While it’s a cliche, most CEOs, especially first-timers, are too slow to make key talent decisions—and they do regret it. Replacing key talent from the outside takes a minimum of three months, so the sooner you can make the important people decisions of who stays, goes, or gets repurposed, the sooner the search process for the talent you need can begin. 

If you have a very relationship-based style as a leader, then you are particularly vulnerable to this since people can feel like you are creating an emotional distance between you and them. Keep in mind that it’s perfectly fine to have some distance while you are assessing the current state, and it’s necessary for you to remain objective, especially about people. 

As you interview your team and other key talent, you will be assessing them at the same time. Most will expect that you are doing that, so give yourself the time and permission to do a thorough job of it. Importantly, after your assessment phase of key talent is over, follow that up with how you will invest in those who will remain with the organization, which will set up a paradigm of development and growth for the talent in your organization. 

To do: 

  • Define the critical roles before you interview team members and use that as your criteria to assess them. 
  • Balance speed and quality in your talent decisions, but do not belabor them. 
  • Lastly, ensure you complement your experience and skill set with those who think differently but operate from the same value set.


5) Shape the culture

While assessing the culture is part of your company assessment, who you are as CEO will profoundly shape the organization’s culture. Your personality, what you value, and what you pay attention to will all become what others start to value and emphasize. Put culture on your roadmap from day one.

Boards are starting to pay much more attention to company culture for the obvious reason that a bad culture creates too much risk for an enterprise. And with the reemergence of ESG and diversity, inclusion, and belonging as critical culture drivers, how you measure your culture’s health and effectiveness will be important for all stakeholders.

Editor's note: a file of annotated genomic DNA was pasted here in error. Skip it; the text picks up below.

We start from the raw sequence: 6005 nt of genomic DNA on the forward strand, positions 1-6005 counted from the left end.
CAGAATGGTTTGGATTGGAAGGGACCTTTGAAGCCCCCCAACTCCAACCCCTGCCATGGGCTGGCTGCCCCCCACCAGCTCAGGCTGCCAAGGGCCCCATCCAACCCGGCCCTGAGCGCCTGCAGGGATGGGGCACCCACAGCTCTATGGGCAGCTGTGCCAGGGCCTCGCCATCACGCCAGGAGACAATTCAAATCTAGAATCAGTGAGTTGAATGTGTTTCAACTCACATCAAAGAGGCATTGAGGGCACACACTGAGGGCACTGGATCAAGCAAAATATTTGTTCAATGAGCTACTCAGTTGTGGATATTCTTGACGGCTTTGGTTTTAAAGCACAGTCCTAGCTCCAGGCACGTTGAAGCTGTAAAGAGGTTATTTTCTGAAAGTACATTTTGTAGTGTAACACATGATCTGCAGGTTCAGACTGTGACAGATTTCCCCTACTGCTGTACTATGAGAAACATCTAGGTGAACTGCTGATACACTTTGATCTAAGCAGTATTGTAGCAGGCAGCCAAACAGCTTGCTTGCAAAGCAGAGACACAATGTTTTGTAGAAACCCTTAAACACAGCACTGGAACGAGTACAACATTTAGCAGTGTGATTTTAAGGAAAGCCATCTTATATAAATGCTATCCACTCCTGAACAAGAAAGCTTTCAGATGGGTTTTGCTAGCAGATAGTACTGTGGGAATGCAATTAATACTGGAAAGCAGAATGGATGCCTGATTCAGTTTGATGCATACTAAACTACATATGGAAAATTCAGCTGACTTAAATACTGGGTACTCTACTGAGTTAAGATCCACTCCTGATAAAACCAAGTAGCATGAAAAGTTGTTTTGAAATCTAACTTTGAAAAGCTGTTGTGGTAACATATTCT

To do: 

  • Think about how you define culture and how you will start to talk to the board about it. 
  • Give yourself and your top leadership team permission to find nontraditional metrics to measure the health of your culture. Commit to those metrics and share those with the board, investors, employees, and your customers. 

Although it may be a daunting time, this advice will help you focus your energies on your new role. In the second part of this series, we’ll be looking at managing stakeholders, commenting on global issues, and building your personal resilience. 

To go more in-depth on RHR’s expertise in CEO coaching, visit our website page:

David Astorino is a senior partner and member of RHR International’s operating committee. For more than 20 years, he has been applying his expertise to complex client engagements, helping CEOs and boards of directors successfully drive the human side of transformational change within their organizations.